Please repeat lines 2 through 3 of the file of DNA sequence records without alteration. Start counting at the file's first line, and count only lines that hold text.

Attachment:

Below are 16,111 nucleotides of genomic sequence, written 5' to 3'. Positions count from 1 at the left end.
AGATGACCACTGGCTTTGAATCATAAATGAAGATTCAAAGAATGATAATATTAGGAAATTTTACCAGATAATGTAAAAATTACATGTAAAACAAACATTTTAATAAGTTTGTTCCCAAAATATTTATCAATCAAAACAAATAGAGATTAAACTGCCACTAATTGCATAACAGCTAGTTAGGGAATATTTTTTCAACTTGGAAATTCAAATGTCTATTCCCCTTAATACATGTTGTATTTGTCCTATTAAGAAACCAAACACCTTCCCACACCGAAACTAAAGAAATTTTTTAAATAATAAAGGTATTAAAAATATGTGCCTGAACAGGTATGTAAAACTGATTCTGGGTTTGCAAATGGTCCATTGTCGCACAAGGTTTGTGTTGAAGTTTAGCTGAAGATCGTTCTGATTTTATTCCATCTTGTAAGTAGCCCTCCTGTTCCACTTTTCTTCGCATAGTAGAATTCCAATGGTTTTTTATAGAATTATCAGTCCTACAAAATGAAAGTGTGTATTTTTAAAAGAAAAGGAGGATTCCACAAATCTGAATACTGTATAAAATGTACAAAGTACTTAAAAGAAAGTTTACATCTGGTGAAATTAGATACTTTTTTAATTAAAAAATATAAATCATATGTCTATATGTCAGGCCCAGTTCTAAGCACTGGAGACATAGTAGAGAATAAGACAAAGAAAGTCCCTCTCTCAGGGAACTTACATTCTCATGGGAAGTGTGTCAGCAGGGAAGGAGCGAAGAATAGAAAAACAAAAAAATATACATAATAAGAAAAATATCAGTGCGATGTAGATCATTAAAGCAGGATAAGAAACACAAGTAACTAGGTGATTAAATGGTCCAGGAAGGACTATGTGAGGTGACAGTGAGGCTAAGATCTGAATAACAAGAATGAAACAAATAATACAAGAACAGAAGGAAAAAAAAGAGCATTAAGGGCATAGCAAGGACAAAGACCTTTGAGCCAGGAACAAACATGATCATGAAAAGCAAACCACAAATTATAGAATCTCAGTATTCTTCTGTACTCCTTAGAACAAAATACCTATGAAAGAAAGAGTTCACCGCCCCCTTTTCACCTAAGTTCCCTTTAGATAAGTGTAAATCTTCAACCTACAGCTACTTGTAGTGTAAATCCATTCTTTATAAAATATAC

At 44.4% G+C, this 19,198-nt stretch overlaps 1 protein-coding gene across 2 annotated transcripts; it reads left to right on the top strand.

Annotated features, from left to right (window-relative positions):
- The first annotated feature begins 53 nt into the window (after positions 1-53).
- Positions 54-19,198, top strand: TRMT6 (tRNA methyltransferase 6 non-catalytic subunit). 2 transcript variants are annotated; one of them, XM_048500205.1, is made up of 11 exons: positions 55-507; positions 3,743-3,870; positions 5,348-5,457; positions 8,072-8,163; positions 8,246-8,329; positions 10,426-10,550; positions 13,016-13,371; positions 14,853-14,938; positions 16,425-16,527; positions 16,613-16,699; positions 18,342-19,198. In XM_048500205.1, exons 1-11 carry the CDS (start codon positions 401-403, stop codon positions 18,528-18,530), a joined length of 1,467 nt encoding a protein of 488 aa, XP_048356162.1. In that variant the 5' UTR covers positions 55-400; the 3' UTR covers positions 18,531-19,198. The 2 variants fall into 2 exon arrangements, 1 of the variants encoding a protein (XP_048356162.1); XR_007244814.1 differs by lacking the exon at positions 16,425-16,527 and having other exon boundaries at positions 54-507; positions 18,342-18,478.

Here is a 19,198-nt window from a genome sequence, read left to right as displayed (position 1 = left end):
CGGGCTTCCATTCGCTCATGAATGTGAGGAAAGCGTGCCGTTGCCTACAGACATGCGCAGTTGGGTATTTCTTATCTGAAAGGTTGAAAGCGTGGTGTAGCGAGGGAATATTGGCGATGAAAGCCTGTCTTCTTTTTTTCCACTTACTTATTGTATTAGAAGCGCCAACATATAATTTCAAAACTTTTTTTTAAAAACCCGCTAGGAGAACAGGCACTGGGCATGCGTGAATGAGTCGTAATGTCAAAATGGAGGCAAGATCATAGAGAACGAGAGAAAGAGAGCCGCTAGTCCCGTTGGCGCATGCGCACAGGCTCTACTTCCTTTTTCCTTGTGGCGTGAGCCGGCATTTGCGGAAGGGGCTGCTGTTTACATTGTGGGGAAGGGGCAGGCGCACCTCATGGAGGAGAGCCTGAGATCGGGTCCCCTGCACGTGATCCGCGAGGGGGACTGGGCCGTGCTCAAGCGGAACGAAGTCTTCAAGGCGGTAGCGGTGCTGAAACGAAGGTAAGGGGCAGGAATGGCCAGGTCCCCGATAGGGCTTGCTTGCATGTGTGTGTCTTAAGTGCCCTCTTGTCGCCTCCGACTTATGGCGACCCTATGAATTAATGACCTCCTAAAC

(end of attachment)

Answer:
AGATGACCACTGGCTTTGAATCATAAATGAAGATTCAAAGAATGATAATATTAGGAAATTTTACCAGATAATGTAAAAATTACATGTAAAACAAACATTTTAATAAGTTTGTTCCCAAAATATTTATCAATCAAAACAAATAGAGATTAAACTGCCACTAATTGCATAACAGCTAGTTAGGGAATATTTTTTCAACTTGGAAATTCAAATGTCTATTCCCCTTAATACATGTTGTATTTGTCCTATTAAGAAACCAAACACCTTCCCACACCGAAACTAAAGAAATTTTTTAAATAATAAAGGTATTAAAAATATGTGCCTGAACAGGTATGTAAAACTGATTCTGGGTTTGCAAATGGTCCATTGTCGCACAAGGTTTGTGTTGAAGTTTAGCTGAAGATCGTTCTGATTTTATTCCATCTTGTAAGTAGCCCTCCTGTTCCACTTTTCTTCGCATAGTAGAATTCCAATGGTTTTTTATAGAATTATCAGTCCTACAAAATGAAAGTGTGTATTTTTAAAAGAAAAGGAGGATTCCACAAATCTGAATACTGTATAAAATGTACAAAGTACTTAAAAGAAAGTTTACATCTGGTGAAATTAGATACTTTTTTAATTAAAAAATATAAATCATATGTCTATATGTCAGGCCCAGTTCTAAGCACTGGAGACATAGTAGAGAATAAGACAAAGAAAGTCCCTCTCTCAGGGAACTTACATTCTCATGGGAAGTGTGTCAGCAGGGAAGGAGCGAAGAATAGAAAAACAAAAAAATATACATAATAAGAAAAATATCAGTGCGATGTAGATCATTAAAGCAGGATAAGAAACACAAGTAACTAGGTGATTAAATGGTCCAGGAAGGACTATGTGAGGTGACAGTGAGGCTAAGATCTGAATAACAAGAATGAAACAAATAATACAAGAACAGAAGGAAAAAAAAGAGCATTAAGGGCATAGCAAGGACAAAGACCTTTGAGCCAGGAACAAACATGATCATGAAAAGCAAACCACAAATTATAGAATCTCAGTATTCTTCTGTACTCCTTAGAACAAAATACCTATGAAAGAAAGAGTTCACCGCCCCCTTTTCACCTAAGTTCCCTTTAGATAAGTGTAAATCTTCAACCTACAGCTACTTGTAGTGTAAATCCATTCTTTATAAAATATAC

At 44.4% G+C, this 19,198-nt stretch overlaps 1 protein-coding gene across 2 annotated transcripts; it reads left to right on the top strand.